3 years

QED

Who Answers for the Sins of a Ministry?

Hartosh Singh Bal turned from the difficulty of doing mathematics to the ease of writing on politics. Unlike mathematics all this requires is being less wrong than most others who dwell on the subject.
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The compulsions of coalition politics cannot be any government’s answer to every wrongdoing

An AC railway coach on the Doon Express caught fire resulting in the death of seven, including two children below the age of ten. Like a dozen other incidents over the past couple of years, we will probably learn little about why the accident happened and who if anyone is to blame. The very idea of accountability seems to have disappeared from the system.

But this daily reportage of death and accidents hides personal tragedies of the worst kind. Consider this brief report from Mumbai, ‘The mishap occurred between Nahur and Mulund stations when a door panel of a CST-Ambernath local came off the hinge, flew off and hit the Mumbai CST-Bangalore Udyan Express, which was running on the parallel tracks. Chandrabai Hadkamal (35), who was sitting near the door of the express, and four-year-old Sharnu Kumbhar, who was at a window seat, were hit by the panel. They were taken to Fortis Hospital in Mulund where Chandrabai’s right hand till the elbow had to be amputated and Sharny’s wrist of his left hand. Doctors said their condition was stable.’ Surely, when a four-year-old child has to live with an amputated wrist because a train door flew of its hinge, someone must be held accountable?

Most such discussions usually end up looking at investment in the Railways, the lack of modern safety technology and other material issues, but really there is an accountability that lies with the people in the system, and that accountability begins with the person heading the ministry. Take one simple fact: whatever may be said today about Lalu Prasad’s much-touted achievements as Railway Minister, it remains true that fatalities dropped to an all-time low in 2007 and were generally contained during his tenure. It is also true that fatalities went up as much as 50 per cent (and this does not include those killed in incidents attributed to Naxals) as soon as Mamata Banerjee took over, and have remained at that level even after she has relinquished charge to her hand-picked successor Dinesh Trivedi. This 50 per cent increase actually represents 40 additional deaths each year. In other words, all things remaining the same—after all, the Railways functioned with much the same constraints under Lalu as they did under Mamata—she and her successor are directly accountable for these 40 deaths a year, not to talk of the fate of people such as the four-year-old Sharnu Kumbhar.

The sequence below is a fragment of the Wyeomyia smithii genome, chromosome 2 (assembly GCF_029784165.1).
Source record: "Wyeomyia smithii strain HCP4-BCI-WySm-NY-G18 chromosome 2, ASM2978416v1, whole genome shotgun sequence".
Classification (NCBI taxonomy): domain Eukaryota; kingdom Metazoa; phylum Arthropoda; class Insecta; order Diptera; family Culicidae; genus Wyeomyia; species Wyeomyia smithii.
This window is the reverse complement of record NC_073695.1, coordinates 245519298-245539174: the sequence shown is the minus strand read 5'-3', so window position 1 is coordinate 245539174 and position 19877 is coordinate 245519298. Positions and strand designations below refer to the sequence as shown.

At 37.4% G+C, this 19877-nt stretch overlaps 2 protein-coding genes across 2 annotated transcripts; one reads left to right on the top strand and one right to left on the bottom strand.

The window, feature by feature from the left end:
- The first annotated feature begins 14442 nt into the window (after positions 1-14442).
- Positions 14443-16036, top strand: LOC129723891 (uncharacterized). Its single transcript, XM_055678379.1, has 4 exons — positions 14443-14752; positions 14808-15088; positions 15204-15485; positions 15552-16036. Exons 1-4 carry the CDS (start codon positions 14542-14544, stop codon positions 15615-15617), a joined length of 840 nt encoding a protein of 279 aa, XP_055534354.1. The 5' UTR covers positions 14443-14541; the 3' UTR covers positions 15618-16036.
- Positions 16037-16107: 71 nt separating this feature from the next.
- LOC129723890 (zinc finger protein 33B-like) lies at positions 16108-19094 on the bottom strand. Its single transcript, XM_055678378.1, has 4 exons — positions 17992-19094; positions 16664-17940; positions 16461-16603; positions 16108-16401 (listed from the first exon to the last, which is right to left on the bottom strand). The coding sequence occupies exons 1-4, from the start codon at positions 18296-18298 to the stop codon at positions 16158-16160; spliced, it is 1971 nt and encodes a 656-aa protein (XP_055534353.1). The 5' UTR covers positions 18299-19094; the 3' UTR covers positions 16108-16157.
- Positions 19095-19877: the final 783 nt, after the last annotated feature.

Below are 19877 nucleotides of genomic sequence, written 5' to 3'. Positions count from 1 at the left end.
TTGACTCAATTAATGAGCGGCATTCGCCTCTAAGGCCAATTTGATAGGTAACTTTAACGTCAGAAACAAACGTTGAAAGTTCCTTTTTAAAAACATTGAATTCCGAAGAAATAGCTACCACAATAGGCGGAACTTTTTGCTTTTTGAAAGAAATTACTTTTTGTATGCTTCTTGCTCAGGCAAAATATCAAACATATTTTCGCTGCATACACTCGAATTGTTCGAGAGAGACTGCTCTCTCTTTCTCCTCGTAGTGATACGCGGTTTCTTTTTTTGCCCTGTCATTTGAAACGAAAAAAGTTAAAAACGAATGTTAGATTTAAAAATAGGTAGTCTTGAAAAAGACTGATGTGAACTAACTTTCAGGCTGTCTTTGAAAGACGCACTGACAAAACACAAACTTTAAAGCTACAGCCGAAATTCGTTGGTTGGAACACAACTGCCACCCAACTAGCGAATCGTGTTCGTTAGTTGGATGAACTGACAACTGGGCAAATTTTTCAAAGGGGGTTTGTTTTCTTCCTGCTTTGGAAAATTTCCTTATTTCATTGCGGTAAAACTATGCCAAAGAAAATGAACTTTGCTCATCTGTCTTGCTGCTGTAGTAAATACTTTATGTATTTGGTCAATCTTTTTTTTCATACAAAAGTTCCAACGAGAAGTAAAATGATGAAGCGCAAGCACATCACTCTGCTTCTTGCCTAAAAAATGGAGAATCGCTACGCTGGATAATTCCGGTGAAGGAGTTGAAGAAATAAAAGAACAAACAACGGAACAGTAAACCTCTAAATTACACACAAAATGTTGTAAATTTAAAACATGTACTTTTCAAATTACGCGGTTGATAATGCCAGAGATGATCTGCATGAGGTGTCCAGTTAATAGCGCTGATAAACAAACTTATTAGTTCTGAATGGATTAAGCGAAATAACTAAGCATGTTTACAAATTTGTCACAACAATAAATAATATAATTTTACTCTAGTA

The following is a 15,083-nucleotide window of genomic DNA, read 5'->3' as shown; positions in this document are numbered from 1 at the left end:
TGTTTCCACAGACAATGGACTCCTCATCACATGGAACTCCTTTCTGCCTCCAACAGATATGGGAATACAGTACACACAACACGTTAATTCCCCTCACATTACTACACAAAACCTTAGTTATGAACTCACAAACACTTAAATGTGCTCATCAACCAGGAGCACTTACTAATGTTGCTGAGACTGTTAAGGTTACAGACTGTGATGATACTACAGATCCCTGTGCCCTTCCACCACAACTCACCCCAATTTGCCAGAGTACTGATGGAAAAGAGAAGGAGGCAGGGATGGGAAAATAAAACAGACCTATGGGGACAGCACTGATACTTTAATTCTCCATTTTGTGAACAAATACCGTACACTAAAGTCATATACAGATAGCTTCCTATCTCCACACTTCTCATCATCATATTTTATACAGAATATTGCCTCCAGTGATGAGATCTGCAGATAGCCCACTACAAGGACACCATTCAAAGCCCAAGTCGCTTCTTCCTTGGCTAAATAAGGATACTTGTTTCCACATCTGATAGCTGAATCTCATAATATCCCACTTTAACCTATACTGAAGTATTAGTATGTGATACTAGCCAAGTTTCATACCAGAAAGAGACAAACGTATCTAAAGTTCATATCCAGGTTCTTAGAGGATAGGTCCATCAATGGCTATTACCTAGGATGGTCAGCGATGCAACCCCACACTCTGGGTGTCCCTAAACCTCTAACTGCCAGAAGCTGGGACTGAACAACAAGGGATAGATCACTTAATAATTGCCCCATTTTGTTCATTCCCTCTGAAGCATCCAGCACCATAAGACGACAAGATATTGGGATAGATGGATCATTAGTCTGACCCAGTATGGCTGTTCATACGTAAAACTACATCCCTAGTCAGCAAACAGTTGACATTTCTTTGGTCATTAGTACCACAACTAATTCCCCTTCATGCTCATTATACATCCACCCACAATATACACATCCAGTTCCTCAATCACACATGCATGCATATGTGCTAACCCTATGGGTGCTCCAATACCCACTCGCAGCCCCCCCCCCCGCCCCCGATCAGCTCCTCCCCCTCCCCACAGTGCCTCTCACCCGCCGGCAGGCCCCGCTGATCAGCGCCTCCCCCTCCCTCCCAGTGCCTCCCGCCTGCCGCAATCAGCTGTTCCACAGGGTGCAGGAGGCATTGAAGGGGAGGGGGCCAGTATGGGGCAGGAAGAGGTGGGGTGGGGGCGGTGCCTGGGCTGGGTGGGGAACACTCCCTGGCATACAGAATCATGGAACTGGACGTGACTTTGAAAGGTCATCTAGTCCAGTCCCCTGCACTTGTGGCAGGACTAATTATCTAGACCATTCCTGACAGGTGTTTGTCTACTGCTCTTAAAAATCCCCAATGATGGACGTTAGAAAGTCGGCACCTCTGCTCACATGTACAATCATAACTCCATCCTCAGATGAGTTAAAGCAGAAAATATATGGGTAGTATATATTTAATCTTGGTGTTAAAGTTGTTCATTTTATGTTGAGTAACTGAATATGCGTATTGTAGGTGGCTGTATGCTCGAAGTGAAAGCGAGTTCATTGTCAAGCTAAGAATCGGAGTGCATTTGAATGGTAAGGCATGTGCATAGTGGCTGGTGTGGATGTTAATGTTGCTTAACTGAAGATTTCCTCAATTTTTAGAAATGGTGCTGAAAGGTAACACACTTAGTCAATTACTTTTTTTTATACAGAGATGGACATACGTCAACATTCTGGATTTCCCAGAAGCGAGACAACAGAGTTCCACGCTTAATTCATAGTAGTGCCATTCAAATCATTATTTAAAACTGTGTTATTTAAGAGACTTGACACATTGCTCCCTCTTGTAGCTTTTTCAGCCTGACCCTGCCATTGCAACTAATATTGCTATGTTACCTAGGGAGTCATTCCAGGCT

It is generally said that Mamata was a minister far too concerned with her home state and far too little with her ministry, but then the question that really counts is why she and then her successor have been allowed to treat the Railway Ministry as the personal portfolio of the Trinamool Congress. This has resulted in ideas of innovation that include placing people such as Suhel Seth on railway expert committees.

If the question is to be placed before Manmohan Singh, one can only presume the answer would once again be the compulsions of coalition politics. Honest though such an answer may be, it is not sufficient. It was the same answer extended by the Congress when questions were raised about A Raja and in fact Dayanidhi Maran in the Telecom Ministry.

This is a question that goes to the root of how we are coping with governance in the era of coalitions. We have now had a coalition government running this country for over two decades. We have still not evolved a system of accountability that considers the responsibility of an alliance as a whole. It is one thing for a prime minister to plead ignorance of what a minister may have done, it is another for a prime minister to have all the facts before him, and certainly in case of the Rail Ministry the facts have never been hidden, and yet take recourse to the plea that matters are not in his hands.

Similar issues arise when we look at the record of the ministries handled by the NCP. Sharad Pawar continues to hold on to the Agriculture Ministry, where he has little or nothing to show during a tenure  when the failure to spur agricultural growth has been one of the significant failures of the two terms of the UPA. And while Praful Patel has been finally eased out of the Civil Aviation Ministry, as the recent CAG report on Air India suggests, he has much to answer for, but then it does not seem likely that Manmohan Singh will be asking any questions.